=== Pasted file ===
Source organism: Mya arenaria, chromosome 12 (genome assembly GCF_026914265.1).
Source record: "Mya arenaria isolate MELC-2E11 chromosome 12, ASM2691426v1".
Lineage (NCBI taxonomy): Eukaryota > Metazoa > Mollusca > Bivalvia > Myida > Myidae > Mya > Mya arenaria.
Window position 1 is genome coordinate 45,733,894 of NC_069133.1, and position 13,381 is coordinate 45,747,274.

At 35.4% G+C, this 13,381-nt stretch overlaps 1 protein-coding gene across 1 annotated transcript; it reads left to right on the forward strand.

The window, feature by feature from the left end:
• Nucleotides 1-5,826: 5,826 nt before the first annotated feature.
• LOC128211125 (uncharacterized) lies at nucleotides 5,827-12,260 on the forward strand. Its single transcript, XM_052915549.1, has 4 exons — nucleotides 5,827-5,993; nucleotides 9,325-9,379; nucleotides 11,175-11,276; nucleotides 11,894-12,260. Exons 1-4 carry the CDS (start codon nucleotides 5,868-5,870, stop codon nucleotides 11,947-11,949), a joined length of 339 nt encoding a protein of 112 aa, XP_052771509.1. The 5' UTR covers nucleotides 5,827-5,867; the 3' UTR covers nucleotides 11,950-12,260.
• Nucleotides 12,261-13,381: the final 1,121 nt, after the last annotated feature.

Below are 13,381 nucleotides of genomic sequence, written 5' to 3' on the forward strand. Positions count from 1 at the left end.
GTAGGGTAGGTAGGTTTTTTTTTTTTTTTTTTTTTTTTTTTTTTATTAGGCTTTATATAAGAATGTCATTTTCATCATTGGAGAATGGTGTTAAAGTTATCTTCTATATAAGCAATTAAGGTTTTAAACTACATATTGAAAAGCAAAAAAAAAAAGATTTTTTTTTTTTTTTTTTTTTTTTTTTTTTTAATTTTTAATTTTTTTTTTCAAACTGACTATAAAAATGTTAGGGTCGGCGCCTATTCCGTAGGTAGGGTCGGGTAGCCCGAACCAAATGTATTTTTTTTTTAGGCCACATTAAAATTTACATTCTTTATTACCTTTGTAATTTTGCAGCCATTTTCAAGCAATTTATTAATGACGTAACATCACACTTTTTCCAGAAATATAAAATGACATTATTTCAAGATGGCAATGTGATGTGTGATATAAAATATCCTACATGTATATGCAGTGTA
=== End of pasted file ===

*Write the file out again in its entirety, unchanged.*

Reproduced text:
Source organism: Mya arenaria, chromosome 12 (genome assembly GCF_026914265.1).
Source record: "Mya arenaria isolate MELC-2E11 chromosome 12, ASM2691426v1".
Lineage (NCBI taxonomy): Eukaryota > Metazoa > Mollusca > Bivalvia > Myida > Myidae > Mya > Mya arenaria.
Window position 1 is genome coordinate 45,733,894 of NC_069133.1, and position 13,381 is coordinate 45,747,274.

At 35.4% G+C, this 13,381-nt stretch overlaps 1 protein-coding gene across 1 annotated transcript; it reads left to right on the forward strand.

The window, feature by feature from the left end:
• Nucleotides 1-5,826: 5,826 nt before the first annotated feature.
• LOC128211125 (uncharacterized) lies at nucleotides 5,827-12,260 on the forward strand. Its single transcript, XM_052915549.1, has 4 exons — nucleotides 5,827-5,993; nucleotides 9,325-9,379; nucleotides 11,175-11,276; nucleotides 11,894-12,260. Exons 1-4 carry the CDS (start codon nucleotides 5,868-5,870, stop codon nucleotides 11,947-11,949), a joined length of 339 nt encoding a protein of 112 aa, XP_052771509.1. The 5' UTR covers nucleotides 5,827-5,867; the 3' UTR covers nucleotides 11,950-12,260.
• Nucleotides 12,261-13,381: the final 1,121 nt, after the last annotated feature.

Below are 13,381 nucleotides of genomic sequence, written 5' to 3' on the forward strand. Positions count from 1 at the left end.
GTAGGGTAGGTAGGTTTTTTTTTTTTTTTTTTTTTTTTTTTTTTATTAGGCTTTATATAAGAATGTCATTTTCATCATTGGAGAATGGTGTTAAAGTTATCTTCTATATAAGCAATTAAGGTTTTAAACTACATATTGAAAAGCAAAAAAAAAAAGATTTTTTTTTTTTTTTTTTTTTTTTTTTTTTTAATTTTTAATTTTTTTTTTCAAACTGACTATAAAAATGTTAGGGTCGGCGCCTATTCCGTAGGTAGGGTCGGGTAGCCCGAACCAAATGTATTTTTTTTTTAGGCCACATTAAAATTTACATTCTTTATTACCTTTGTAATTTTGCAGCCATTTTCAAGCAATTTATTAATGACGTAACATCACACTTTTTCCAGAAATATAAAATGACATTATTTCAAGATGGCAATGTGATGTGTGATATAAAATATCCTACATGTATATGCAGTGTA